Saturday, July 15, 2006


I was asked the other day if I read much. The answer was that I don't read as much as I used to, especially when it comes to fiction. I'm not sure what it is a sign of, but I find it increasingly difficult to finish novels in particular. I'd rather watch good TV, or a film, or browse blogs. Even my non-fiction reading is becoming functional - I read on a need to know basis.

Thing is, I still love reading good writing for its own sake. Whether it is fiction or not matters little. Whether I agree or not with the message makes no difference.

And this is the thing that worries me. Can a reader enjoy or measure the aesthetic quality of writing apart from its meaning or purpose? For example, the best contemporary writing I've read comes from those American literary giants, Updike, Roth, and perhaps (the Daddy of them all?) Mailer. But the technical quality of the writing often stands against the bleakness and darkness (the godlessness) of the subject matter.

The same thing can be said about other artistic work. The poetry of John Donne. The images of Andy Warhol. The pop music listed on my blogger profile. Technical excellence, yes, but do the artists mentioned in this post exhibit any moral beauty in their work?

I started writing this post after browsing upon I can still remember reading Crime and Punishment one summer in the mid-90s. I remember feeling as if I was Raskolnikov, as if I was the one who had committed the crimes. FD (pictured above) does what every writer and preacher should do - he doesn't tell the reader something, he shows us the scenes and the feelings so that they become our experience too.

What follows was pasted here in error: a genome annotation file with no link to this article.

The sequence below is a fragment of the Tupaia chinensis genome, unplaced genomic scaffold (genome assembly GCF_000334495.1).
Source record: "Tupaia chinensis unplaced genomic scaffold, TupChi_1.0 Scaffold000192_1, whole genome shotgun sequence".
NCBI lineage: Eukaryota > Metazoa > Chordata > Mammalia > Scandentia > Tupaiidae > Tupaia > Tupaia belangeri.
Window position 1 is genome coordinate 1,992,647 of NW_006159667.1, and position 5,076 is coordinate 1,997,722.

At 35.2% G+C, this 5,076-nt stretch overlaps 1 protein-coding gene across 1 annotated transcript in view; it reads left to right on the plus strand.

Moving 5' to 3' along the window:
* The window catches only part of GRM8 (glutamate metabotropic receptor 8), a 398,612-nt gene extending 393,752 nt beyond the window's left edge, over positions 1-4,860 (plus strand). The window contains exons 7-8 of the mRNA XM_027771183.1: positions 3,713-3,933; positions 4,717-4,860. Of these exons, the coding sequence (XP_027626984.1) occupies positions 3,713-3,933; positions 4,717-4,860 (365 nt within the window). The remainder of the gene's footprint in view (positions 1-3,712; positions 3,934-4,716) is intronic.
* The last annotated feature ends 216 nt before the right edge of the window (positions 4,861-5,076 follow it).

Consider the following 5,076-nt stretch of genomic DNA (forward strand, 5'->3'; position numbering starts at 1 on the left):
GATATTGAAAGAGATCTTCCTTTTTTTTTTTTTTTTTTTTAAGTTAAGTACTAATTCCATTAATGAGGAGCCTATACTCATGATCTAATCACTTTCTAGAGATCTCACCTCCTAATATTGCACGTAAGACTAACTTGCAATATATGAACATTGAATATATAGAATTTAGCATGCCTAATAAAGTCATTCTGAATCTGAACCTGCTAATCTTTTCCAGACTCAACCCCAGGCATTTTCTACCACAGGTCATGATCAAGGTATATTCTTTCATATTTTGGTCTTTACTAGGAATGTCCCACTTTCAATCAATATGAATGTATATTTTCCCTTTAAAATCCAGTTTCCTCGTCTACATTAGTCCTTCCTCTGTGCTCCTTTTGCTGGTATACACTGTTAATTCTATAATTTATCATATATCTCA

But, how can it be good to evoke such feelings within my consciousness? Does common grace grant us such aesthetic tastes? Does special grace stretch to redeem us from imagined sin too? I often ponder 2Cor5:21. And I often think about verses like Hebrews 2:14. Did Christ have any sense of being like a sinner, even while he was without sin? Could he have read the penitential Psalms, and respond in the same way that I did to reading Crime and Punishment?


Anonymous said...

Don't you think the WCF comes under 'fiction'?

David Shedden said...

Fiction - one definition I read in my Readers Digest dictionary is: 'something accepted as fact without any real justification, but merely for the sake of convenience.' I think any confession or creed could be construed as 'fiction' in this sense - a framework within which people make sense of their faith and the world. This need not be taken to mean that any confession or creed, least of all the WCF, is false, merely fallible and conceptual rather than true and concrete. Brethren boys know better than I how Scripture builds faith upon Scripture and Jesus Christ rather than any creed or confession.

C G said...

This Brethren boy is now silent on this topic!